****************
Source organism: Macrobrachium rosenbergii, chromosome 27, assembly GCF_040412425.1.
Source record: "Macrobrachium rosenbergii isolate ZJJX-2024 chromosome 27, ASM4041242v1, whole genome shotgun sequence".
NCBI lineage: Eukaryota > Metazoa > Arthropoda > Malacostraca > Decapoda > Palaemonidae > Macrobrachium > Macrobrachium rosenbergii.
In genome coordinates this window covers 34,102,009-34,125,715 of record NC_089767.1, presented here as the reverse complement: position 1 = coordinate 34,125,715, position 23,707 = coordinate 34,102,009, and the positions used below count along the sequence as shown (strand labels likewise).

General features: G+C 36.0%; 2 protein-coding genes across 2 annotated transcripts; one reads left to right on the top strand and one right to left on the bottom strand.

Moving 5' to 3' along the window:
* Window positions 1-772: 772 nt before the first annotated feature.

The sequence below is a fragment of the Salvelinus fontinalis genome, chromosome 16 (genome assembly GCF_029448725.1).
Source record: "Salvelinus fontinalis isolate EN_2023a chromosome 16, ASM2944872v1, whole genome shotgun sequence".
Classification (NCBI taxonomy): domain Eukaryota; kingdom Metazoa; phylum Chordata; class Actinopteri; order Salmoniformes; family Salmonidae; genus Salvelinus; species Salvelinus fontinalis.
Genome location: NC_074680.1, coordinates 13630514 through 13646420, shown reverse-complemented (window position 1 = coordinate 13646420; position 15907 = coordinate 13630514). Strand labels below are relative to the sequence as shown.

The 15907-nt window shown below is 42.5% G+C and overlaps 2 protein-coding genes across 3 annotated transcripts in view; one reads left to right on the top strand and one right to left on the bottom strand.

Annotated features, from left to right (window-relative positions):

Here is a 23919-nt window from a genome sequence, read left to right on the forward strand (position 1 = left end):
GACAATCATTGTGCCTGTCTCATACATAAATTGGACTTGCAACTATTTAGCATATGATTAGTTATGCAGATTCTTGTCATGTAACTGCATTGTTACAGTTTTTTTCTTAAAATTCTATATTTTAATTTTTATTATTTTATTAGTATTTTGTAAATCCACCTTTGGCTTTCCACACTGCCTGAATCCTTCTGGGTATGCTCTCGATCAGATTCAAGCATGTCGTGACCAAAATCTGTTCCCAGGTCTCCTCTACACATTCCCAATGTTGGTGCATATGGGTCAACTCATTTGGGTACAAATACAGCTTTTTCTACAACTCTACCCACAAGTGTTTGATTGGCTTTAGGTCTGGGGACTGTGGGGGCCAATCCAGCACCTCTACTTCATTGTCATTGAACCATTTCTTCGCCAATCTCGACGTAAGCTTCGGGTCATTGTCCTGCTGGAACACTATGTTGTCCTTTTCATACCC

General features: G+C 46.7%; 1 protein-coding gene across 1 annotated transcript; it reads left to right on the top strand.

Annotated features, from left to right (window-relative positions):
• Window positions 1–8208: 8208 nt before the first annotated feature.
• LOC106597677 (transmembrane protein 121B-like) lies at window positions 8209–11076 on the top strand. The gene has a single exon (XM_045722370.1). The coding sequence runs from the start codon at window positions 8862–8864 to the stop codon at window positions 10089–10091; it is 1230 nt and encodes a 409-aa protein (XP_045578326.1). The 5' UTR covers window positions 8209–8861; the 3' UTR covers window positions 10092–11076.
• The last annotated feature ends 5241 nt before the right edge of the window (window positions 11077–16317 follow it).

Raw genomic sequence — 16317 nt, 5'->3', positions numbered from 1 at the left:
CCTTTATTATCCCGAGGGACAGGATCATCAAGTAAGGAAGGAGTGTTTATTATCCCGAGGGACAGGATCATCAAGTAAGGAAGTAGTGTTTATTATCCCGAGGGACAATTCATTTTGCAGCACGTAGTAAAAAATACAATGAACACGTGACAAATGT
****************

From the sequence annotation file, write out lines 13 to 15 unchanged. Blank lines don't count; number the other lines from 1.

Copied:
Annotated features, from left to right (window-relative positions):

Here is a 23919-nt window from a genome sequence, read left to right on the forward strand (position 1 = left end):
GACAATCATTGTGCCTGTCTCATACATAAATTGGACTTGCAACTATTTAGCATATGATTAGTTATGCAGATTCTTGTCATGTAACTGCATTGTTACAGTTTTTTTCTTAAAATTCTATATTTTAATTTTTATTATTTTATTAGTATTTTGTAAATCCACCTTTGGCTTTCCACACTGCCTGAATCCTTCTGGGTATGCTCTCGATCAGATTCAAGCATGTCGTGACCAAAATCTGTTCCCAGGTCTCCTCTACACATTCCCAATGTTGGTGCATATGGGTCAACTCATTTGGGTACAAATACAGCTTTTTCTACAACTCTACCCACAAGTGTTTGATTGGCTTTAGGTCTGGGGACTGTGGGGGCCAATCCAGCACCTCTACTTCATTGTCATTGAACCATTTCTTCGCCAATCTCGACGTAAGCTTCGGGTCATTGTCCTGCTGGAACACTATGTTGTCCTTTTCATACCC